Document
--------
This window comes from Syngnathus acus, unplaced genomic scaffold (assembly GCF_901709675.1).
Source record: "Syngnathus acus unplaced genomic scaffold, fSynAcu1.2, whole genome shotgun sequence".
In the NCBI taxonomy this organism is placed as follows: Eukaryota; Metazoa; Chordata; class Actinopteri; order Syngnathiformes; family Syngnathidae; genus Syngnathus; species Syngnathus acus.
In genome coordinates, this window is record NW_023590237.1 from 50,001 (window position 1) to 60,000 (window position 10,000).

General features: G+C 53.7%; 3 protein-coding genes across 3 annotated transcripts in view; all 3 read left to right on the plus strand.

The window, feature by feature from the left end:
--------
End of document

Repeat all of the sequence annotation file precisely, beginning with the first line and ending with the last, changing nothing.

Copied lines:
This window comes from Syngnathus acus, unplaced genomic scaffold (assembly GCF_901709675.1).
Source record: "Syngnathus acus unplaced genomic scaffold, fSynAcu1.2, whole genome shotgun sequence".
In the NCBI taxonomy this organism is placed as follows: Eukaryota; Metazoa; Chordata; class Actinopteri; order Syngnathiformes; family Syngnathidae; genus Syngnathus; species Syngnathus acus.
In genome coordinates, this window is record NW_023590237.1 from 50,001 (window position 1) to 60,000 (window position 10,000).

General features: G+C 53.7%; 3 protein-coding genes across 3 annotated transcripts in view; all 3 read left to right on the plus strand.

The window, feature by feature from the left end: